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India’s lesser-known species threatened by wildlife poaching



India’s less iconic species, such as pangolins and tortoises, are being hunted or illegally traded, according to campaigners who say that more conservation efforts are needed to preserve less well-known wildlife.

Majestic tigers, elephants and rhinos are not the only species being hunted towards extinction, warn the conservationists, who say that less popular animals such as pangolins and Indian star tortoises are also threatened in the country, mostly because of rising demand from China and Vitenam.

While pangolins are being killed for their meat – considered a delicacy in some Asian countries – star tortoises are often smuggled as pets – like cheetahs in the Middle East, where the animals is considered a luxury pet.

Speaking to Fox News, Belinda Wright, director of the Wildlife Protection Society of India, said, “The problem is that we were turning a blind eye to all lesser-known species and suddenly this very lucrative trade has been allowed to explode.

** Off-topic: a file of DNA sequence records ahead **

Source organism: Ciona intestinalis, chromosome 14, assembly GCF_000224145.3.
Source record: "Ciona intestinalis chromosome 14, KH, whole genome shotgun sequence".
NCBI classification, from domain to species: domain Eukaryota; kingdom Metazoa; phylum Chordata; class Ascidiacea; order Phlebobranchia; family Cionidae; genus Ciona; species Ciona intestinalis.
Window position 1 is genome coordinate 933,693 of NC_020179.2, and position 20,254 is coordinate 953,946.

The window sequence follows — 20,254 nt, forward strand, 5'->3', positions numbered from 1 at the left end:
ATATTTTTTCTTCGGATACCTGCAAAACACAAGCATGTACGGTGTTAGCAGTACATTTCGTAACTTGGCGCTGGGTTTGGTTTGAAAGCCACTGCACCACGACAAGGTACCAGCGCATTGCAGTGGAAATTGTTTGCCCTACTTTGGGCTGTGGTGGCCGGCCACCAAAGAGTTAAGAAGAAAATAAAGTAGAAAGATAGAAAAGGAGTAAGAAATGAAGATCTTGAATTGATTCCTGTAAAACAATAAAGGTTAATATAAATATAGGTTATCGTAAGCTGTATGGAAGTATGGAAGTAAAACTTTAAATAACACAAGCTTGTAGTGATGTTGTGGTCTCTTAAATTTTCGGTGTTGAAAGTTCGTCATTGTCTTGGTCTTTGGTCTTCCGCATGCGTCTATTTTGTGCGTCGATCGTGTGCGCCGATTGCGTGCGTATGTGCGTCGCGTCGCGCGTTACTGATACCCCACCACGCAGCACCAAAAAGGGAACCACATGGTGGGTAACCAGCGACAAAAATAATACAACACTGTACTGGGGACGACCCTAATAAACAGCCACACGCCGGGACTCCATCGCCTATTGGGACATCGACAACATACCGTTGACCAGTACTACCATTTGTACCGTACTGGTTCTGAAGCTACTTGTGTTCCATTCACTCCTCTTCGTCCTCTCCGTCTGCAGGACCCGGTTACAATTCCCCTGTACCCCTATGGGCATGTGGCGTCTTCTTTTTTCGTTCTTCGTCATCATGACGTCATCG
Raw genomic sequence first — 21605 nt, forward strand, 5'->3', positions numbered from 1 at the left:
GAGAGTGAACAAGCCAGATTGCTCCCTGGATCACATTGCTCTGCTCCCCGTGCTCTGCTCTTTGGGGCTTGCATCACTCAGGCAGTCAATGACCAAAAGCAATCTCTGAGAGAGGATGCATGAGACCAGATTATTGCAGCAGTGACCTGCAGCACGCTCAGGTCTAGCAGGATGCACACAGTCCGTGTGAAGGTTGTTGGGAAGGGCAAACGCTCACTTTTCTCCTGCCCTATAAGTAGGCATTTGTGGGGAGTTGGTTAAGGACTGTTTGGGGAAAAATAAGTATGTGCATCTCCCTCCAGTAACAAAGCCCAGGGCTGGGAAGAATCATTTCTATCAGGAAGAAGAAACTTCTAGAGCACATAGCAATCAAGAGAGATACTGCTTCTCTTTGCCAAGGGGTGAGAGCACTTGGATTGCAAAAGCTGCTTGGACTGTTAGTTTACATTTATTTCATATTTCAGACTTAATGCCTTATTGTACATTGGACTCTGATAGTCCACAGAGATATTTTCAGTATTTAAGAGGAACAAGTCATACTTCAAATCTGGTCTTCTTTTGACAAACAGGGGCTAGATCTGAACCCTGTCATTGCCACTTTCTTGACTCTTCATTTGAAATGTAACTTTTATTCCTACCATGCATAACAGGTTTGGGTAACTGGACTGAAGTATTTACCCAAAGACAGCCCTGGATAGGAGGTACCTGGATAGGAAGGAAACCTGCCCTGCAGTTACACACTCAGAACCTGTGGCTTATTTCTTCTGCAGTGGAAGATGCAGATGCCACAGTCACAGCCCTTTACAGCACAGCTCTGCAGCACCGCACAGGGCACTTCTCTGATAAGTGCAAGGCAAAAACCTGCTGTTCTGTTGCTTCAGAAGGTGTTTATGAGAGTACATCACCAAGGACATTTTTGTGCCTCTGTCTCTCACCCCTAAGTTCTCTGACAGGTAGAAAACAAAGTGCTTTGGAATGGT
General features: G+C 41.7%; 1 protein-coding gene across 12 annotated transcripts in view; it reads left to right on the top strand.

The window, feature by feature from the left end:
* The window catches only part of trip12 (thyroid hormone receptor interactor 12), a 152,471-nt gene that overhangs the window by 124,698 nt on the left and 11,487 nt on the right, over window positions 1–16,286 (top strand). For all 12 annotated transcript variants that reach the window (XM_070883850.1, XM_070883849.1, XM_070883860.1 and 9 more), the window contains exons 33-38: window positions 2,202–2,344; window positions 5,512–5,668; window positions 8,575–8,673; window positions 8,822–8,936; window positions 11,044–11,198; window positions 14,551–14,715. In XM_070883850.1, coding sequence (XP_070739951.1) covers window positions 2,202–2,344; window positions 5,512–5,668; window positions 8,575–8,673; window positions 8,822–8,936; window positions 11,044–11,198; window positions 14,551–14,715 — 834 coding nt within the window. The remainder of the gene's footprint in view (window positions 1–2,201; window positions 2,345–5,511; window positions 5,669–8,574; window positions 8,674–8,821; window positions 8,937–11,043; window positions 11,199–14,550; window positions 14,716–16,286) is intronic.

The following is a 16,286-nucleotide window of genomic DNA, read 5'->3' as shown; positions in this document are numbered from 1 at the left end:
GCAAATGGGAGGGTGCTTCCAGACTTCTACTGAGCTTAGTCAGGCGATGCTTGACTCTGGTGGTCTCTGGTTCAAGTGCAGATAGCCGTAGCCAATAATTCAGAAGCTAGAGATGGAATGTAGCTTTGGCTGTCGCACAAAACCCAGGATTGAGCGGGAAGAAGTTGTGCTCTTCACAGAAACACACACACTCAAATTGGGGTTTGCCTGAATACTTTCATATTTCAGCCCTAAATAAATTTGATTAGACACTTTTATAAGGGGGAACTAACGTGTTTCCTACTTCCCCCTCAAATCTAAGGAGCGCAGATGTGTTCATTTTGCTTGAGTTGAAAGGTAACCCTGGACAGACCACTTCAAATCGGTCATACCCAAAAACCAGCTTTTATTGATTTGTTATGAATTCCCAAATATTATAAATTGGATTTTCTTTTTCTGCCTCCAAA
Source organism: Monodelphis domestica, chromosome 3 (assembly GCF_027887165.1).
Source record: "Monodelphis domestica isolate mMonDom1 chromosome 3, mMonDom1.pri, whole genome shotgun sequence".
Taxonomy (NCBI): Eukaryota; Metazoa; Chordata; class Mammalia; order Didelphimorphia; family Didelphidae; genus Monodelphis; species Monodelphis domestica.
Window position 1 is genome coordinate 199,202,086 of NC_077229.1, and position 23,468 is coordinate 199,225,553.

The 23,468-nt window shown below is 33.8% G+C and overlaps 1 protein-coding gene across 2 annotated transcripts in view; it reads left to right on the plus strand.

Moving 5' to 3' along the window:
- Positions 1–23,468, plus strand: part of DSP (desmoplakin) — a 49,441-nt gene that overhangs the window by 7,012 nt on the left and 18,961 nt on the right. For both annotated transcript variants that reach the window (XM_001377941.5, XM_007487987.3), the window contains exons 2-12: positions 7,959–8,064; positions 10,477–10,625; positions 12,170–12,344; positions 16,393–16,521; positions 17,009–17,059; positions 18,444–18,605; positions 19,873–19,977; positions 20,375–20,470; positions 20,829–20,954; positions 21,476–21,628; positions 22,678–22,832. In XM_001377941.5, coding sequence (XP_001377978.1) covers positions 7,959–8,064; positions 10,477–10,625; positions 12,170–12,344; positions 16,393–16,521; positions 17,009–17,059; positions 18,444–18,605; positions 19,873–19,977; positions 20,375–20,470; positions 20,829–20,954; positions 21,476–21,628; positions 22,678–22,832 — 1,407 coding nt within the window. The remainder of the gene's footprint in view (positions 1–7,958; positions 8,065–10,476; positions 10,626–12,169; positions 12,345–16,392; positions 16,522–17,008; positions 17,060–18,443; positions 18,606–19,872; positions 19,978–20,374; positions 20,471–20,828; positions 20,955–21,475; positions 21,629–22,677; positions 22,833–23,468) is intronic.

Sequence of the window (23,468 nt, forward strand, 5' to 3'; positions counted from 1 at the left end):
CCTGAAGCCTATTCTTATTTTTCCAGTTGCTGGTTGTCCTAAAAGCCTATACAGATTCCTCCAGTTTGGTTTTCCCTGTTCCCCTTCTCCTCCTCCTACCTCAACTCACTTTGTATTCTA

The trade in lesser known species cannot be ignored, else entire species, such as the Indian pangolin, are in danger of being wiped out.”

Wright added, “This is a huge tragedy in the making. We must act before it is too late, or many of these spectacular animals will disappear.”

The trade and killing of pangolins is of particular concern, with this species currently the most illegally traded mammal in the world.

In July, the International Union for Conservation of Nature (IUCN) sounded the alarm, warning that more than one million pangolins are being now killed for meat and Chinese traditional medicine, putting forward a conservation plan to save the species.

Further reading:

Wildlife crisis fuelling child slavery – study

Cheetahs traded as luxury pets ‘at risk of extinction’

$213bn environmental crime trade ‘funding terrorists and gangs’

Poaching threatens survival of African elephants

Threatened pangolins being illegally eaten to extinction